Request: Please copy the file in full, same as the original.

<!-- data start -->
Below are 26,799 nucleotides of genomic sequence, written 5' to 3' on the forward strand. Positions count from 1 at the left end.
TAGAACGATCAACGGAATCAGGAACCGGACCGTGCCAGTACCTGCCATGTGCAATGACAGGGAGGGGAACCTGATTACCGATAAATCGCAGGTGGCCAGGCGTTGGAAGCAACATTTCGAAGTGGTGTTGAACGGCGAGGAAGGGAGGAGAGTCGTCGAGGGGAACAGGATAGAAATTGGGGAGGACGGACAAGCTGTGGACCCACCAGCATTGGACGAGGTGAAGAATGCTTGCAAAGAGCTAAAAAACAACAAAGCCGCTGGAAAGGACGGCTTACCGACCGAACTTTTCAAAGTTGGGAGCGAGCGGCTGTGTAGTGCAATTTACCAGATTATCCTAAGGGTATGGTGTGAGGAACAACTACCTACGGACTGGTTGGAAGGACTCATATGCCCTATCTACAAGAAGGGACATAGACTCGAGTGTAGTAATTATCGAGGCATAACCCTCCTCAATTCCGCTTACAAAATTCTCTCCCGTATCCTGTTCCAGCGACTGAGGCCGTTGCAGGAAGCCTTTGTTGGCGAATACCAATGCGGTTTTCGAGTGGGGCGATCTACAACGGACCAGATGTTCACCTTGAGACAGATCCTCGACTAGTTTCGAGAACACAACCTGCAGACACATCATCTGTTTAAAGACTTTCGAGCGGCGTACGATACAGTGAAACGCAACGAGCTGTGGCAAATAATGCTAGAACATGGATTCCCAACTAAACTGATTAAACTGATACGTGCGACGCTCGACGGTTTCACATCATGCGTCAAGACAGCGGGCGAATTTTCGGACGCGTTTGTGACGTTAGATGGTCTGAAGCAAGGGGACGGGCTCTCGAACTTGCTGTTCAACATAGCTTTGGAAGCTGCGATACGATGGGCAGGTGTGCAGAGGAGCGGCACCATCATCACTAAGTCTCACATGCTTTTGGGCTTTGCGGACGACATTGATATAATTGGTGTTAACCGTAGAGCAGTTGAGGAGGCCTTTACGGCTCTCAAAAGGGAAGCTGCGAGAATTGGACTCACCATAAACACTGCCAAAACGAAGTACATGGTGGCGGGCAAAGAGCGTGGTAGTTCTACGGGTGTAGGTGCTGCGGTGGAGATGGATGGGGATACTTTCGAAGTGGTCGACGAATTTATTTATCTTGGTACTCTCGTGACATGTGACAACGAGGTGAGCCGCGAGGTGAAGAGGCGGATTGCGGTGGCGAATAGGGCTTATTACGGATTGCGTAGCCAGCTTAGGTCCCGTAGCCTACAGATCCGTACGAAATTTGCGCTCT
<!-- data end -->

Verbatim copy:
Below are 26,799 nucleotides of genomic sequence, written 5' to 3' on the forward strand. Positions count from 1 at the left end.
TAGAACGATCAACGGAATCAGGAACCGGACCGTGCCAGTACCTGCCATGTGCAATGACAGGGAGGGGAACCTGATTACCGATAAATCGCAGGTGGCCAGGCGTTGGAAGCAACATTTCGAAGTGGTGTTGAACGGCGAGGAAGGGAGGAGAGTCGTCGAGGGGAACAGGATAGAAATTGGGGAGGACGGACAAGCTGTGGACCCACCAGCATTGGACGAGGTGAAGAATGCTTGCAAAGAGCTAAAAAACAACAAAGCCGCTGGAAAGGACGGCTTACCGACCGAACTTTTCAAAGTTGGGAGCGAGCGGCTGTGTAGTGCAATTTACCAGATTATCCTAAGGGTATGGTGTGAGGAACAACTACCTACGGACTGGTTGGAAGGACTCATATGCCCTATCTACAAGAAGGGACATAGACTCGAGTGTAGTAATTATCGAGGCATAACCCTCCTCAATTCCGCTTACAAAATTCTCTCCCGTATCCTGTTCCAGCGACTGAGGCCGTTGCAGGAAGCCTTTGTTGGCGAATACCAATGCGGTTTTCGAGTGGGGCGATCTACAACGGACCAGATGTTCACCTTGAGACAGATCCTCGACTAGTTTCGAGAACACAACCTGCAGACACATCATCTGTTTAAAGACTTTCGAGCGGCGTACGATACAGTGAAACGCAACGAGCTGTGGCAAATAATGCTAGAACATGGATTCCCAACTAAACTGATTAAACTGATACGTGCGACGCTCGACGGTTTCACATCATGCGTCAAGACAGCGGGCGAATTTTCGGACGCGTTTGTGACGTTAGATGGTCTGAAGCAAGGGGACGGGCTCTCGAACTTGCTGTTCAACATAGCTTTGGAAGCTGCGATACGATGGGCAGGTGTGCAGAGGAGCGGCACCATCATCACTAAGTCTCACATGCTTTTGGGCTTTGCGGACGACATTGATATAATTGGTGTTAACCGTAGAGCAGTTGAGGAGGCCTTTACGGCTCTCAAAAGGGAAGCTGCGAGAATTGGACTCACCATAAACACTGCCAAAACGAAGTACATGGTGGCGGGCAAAGAGCGTGGTAGTTCTACGGGTGTAGGTGCTGCGGTGGAGATGGATGGGGATACTTTCGAAGTGGTCGACGAATTTATTTATCTTGGTACTCTCGTGACATGTGACAACGAGGTGAGCCGCGAGGTGAAGAGGCGGATTGCGGTGGCGAATAGGGCTTATTACGGATTGCGTAGCCAGCTTAGGTCCCGTAGCCTACAGATCCGTACGAAATTTGCGCTCT